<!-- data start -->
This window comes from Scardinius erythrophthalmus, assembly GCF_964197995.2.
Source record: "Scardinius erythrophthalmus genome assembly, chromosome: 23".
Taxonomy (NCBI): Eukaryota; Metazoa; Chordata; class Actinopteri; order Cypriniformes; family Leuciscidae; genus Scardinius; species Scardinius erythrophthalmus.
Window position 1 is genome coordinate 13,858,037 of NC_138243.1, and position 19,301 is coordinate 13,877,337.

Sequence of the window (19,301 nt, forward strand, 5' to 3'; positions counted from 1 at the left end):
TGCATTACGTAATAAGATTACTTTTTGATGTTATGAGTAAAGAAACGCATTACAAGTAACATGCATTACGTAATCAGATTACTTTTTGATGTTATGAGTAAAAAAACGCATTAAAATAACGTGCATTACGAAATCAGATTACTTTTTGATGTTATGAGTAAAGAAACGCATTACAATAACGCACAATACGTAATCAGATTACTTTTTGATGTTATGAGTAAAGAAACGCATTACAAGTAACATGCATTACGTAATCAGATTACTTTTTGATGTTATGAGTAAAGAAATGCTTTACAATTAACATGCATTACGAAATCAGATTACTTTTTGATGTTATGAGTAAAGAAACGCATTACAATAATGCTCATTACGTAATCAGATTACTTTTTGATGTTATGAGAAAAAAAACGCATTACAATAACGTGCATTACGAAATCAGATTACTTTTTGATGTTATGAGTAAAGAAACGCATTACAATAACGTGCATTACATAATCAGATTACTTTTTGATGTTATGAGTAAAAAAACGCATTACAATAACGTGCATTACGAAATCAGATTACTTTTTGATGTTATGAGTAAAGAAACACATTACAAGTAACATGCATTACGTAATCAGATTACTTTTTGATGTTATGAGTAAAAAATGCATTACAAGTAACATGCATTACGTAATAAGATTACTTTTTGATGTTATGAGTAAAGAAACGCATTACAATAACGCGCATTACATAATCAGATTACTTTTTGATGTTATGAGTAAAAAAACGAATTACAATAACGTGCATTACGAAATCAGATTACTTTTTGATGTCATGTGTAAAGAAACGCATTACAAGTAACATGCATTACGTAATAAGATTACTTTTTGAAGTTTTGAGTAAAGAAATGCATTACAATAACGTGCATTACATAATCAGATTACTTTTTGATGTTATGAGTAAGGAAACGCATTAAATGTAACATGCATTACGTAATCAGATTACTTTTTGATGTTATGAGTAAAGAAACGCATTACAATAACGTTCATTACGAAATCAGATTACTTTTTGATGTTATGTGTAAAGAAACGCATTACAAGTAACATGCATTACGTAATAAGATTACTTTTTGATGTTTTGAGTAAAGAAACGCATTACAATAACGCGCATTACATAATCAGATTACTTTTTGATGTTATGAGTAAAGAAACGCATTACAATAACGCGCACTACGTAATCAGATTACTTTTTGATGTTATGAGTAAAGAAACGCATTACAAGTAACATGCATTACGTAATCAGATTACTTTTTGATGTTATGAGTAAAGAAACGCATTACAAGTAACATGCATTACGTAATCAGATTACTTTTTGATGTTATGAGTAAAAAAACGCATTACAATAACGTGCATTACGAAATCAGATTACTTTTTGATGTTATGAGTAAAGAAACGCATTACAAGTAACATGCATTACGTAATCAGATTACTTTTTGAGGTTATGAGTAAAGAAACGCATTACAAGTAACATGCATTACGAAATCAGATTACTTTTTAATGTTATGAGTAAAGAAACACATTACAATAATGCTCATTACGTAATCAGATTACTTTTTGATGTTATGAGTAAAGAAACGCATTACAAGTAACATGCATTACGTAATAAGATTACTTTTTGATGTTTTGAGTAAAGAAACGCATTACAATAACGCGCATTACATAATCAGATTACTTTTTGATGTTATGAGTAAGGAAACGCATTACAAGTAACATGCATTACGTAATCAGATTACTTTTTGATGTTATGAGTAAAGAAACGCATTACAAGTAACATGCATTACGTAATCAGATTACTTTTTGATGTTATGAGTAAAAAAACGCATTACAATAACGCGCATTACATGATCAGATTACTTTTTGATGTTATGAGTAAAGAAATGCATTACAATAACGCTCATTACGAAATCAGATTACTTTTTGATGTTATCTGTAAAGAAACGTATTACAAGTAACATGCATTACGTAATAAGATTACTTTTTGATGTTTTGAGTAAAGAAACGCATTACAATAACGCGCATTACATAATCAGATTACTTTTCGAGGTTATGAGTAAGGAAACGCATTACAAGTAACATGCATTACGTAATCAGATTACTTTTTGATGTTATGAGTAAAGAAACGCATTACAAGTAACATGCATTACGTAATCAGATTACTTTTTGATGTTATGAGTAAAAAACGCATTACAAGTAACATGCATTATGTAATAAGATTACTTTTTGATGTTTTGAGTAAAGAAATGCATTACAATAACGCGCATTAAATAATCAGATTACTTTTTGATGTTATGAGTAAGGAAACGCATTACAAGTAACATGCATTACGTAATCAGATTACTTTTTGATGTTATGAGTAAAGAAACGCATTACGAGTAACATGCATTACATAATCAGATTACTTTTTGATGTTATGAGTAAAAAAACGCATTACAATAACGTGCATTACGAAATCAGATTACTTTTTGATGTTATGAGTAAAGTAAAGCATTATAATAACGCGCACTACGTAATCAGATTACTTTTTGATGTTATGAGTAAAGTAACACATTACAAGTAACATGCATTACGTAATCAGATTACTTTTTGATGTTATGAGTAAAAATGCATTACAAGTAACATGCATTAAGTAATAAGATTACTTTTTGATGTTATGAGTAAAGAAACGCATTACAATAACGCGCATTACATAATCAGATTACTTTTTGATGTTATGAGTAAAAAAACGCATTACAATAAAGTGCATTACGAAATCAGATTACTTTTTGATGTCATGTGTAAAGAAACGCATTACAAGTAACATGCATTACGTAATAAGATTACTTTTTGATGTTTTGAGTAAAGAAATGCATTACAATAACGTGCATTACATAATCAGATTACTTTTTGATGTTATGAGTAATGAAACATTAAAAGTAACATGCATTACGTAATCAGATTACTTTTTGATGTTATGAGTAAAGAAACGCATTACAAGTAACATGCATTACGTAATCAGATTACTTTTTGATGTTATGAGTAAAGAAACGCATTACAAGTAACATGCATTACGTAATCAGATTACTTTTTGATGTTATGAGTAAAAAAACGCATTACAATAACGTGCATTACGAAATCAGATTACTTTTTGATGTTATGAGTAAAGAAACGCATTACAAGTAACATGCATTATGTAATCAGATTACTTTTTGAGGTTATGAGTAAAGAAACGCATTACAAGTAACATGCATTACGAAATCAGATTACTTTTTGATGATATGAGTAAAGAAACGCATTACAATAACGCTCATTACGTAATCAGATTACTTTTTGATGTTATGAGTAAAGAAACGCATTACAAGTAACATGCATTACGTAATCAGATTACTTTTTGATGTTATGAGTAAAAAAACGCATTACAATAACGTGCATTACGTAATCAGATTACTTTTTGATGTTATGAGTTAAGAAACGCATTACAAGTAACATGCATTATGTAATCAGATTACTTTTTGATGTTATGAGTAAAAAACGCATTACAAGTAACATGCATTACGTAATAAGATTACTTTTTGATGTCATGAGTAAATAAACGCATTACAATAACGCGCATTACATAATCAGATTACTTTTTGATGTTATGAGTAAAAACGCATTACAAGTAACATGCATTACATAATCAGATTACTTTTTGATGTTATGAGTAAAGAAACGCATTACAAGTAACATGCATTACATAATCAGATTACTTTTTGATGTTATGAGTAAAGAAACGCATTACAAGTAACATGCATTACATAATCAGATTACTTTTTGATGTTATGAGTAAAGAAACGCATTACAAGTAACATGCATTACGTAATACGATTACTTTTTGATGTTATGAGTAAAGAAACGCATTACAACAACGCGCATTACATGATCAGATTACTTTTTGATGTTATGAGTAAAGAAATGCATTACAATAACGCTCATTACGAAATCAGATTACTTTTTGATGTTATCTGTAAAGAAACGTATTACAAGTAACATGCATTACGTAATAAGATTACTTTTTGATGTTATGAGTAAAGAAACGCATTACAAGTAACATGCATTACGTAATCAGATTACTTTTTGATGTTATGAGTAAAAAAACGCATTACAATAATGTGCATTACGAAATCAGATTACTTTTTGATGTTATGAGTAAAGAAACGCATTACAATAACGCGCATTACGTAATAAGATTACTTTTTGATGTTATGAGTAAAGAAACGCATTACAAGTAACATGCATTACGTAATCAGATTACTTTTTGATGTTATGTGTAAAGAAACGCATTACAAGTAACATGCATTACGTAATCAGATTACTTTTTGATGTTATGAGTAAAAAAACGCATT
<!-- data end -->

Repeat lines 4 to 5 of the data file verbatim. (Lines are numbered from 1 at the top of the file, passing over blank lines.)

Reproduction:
Window position 1 is genome coordinate 13,858,037 of NC_138243.1, and position 19,301 is coordinate 13,877,337.

Sequence of the window (19,301 nt, forward strand, 5' to 3'; positions counted from 1 at the left end):